There is a reason Fox News viewers score so poorly on current events quizzes, and it is not because Conservatism has failed, but because the vehicle of information transmission, Fox News, has failed them. This is not liberal bias, it is not some sort of media conspiracy, it is an actual fact that most people who consider themselves Republican do not understand the issues they try to discuss. And it shows. And no one really cares to point it out. Most of my liberal friends can wipe the floor with the average Conservative, in part because they care and Conservatives do not. In all honesty, when liberals show up here, do you really debate with them, get into issues, or ban them and continue to express prepackaged talking points to an echo chamber?

      And I am at a loss. Unless individuals up their game, they will continue to work themselves into irrelevance. And this was once the part of Buckley and Goldwater and Friedman. They were big thinkers (and Goldwater was not an Ivy leaguer, that is not required).

      It is incredibly frustrating.

      Like

      • the unit says:

        Tragedy? That I don’t read a trolls words? You don’t call me stupid? Well you wouldn’t, meaning I’m smart. 1984! Up is down, sashay all around. I didn’t start the name calling, stupid or otherwise. And as to your investments…Bill Clinton proposed one twenty something years ago. Because my house was paid off after thirty years of paying…that’s not fair. Other folks are having to pay rent, so I need to pay a “imputed fee” equal to rent to live in my house, which goes to…then it was the government…now the Clinton Foundation, I suppose.
        BTW, just so’s you know I’m done with you.

        Like

  9. John doe says:

    Of course you are. You don’t have anything real to say about the issue, you’re not prepared to really dig into a discussion of either Constitutionality of the ACA or the incredibly complex world of health care, how to deal with ever rising costs, offsets by employers plans, or the necessities of controlling costs while expanding coverage. This is a conversation that NEEDS to happen, but within the claimed GOP/faux-Conservative crowd it is a conversation that cannot happen because…well…you can’t.

    I’m sure you’re a “good guy” but I have been reading your commentary here and it consists mostly of “If Obama’s fer it, I agin’ it” which is intellectually just plain idiotic. And if that is the cross, pointing out the blatant nudity of the emperor, so be it.

    NEO, you asked above, “We could stand some more commenters though, although i haven’t a clue where to find them.” I think it would be good for your blogging aspirations if you actively encouraged some significant discussion about issues. And that means a lot of reading and writing, which some will find odious.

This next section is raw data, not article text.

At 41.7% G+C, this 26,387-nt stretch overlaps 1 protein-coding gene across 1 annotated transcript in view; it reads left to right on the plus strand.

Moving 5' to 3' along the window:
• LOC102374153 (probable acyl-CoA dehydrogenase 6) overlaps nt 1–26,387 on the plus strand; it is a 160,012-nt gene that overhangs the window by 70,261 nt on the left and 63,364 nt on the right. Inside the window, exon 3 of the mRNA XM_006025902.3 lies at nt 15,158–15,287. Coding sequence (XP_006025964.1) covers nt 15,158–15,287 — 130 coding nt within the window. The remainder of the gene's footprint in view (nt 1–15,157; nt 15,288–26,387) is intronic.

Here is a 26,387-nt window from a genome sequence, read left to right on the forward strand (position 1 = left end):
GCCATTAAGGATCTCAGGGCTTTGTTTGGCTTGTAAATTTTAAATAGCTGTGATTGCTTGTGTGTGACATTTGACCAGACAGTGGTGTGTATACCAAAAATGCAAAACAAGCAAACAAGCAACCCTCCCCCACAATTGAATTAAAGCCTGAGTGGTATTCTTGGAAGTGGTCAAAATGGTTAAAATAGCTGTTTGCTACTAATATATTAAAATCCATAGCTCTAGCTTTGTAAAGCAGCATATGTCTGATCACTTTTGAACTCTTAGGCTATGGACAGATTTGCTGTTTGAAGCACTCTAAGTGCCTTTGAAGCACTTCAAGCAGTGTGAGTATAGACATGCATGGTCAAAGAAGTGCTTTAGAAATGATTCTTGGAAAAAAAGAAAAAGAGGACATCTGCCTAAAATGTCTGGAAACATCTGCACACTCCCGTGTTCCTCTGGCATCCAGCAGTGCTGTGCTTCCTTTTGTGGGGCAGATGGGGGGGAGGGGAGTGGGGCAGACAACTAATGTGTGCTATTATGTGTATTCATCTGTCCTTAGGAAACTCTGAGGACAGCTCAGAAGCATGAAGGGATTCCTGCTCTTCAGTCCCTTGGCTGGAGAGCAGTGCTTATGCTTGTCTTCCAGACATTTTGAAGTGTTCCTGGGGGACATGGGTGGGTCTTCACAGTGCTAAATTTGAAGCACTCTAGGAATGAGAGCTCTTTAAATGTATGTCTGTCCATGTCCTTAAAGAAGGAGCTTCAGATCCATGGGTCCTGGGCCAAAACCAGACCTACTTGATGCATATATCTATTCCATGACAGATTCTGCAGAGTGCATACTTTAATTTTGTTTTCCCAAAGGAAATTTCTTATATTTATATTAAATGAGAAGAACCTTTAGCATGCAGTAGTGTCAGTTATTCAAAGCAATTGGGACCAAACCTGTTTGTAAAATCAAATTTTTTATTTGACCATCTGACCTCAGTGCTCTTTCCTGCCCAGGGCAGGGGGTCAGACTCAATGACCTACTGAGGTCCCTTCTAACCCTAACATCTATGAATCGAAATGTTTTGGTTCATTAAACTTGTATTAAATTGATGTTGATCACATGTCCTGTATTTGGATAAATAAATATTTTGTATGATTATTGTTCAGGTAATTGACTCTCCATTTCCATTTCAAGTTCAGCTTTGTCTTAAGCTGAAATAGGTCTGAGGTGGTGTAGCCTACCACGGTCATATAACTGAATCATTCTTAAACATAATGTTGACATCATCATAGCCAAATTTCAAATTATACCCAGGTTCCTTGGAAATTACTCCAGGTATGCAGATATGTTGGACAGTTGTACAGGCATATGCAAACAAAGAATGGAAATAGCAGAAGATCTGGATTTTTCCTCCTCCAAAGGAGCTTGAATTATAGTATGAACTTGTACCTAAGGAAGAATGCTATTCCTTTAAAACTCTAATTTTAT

I made a simply comment about consequences of the potential ACA fallout, and you replied “I never consider it a waste of resources to defend the Constitution”. Really? Do you REALLY think that disagreeing with the Supreme Court case is now NOT defending the Constitution? Is having a differing opinion mean that you are now against the Constitution? Of course not, your comment was a defensive one, but part of the reason is that you I do not think you expected anyone to disagree with you. And if that is the case, why are you talking at all, simply to have everyone agree?

    Conservatism is dying, and the GOP is getting older, whiter, and dumber. This is not inevitable, but it is still where things are going.

    Like

    • the unit says:

      In spite of doe in the headlights continuation of derogatory comment…keeping my word and honoring my pledge of being through with this lifelong republican, unlike the pledge and word of republicans before then after their election, I am done with this one who not only has drunk the Cool Aid, but absorbed it like a natural sponge from ‘Beneath the Twelve Mile Reef.’ (Great movie BTW). J doe never to be squeezed out of the modern so-called liberal contaminants, major ones nor even minor ones. well until doe’s eyeballs seeing the headlights and he don’t move.

      Liked by 1 person

      • the unit says:

        I read a doe can be a he now, or even a different species.

        Like

    • NEO says:

      That will do. Unless you’ve something to say on point withoutpersonal arrack, we
      re done here.

      Like

  10. Pingback: My Article Read (6-14-2015) | My Daily Musing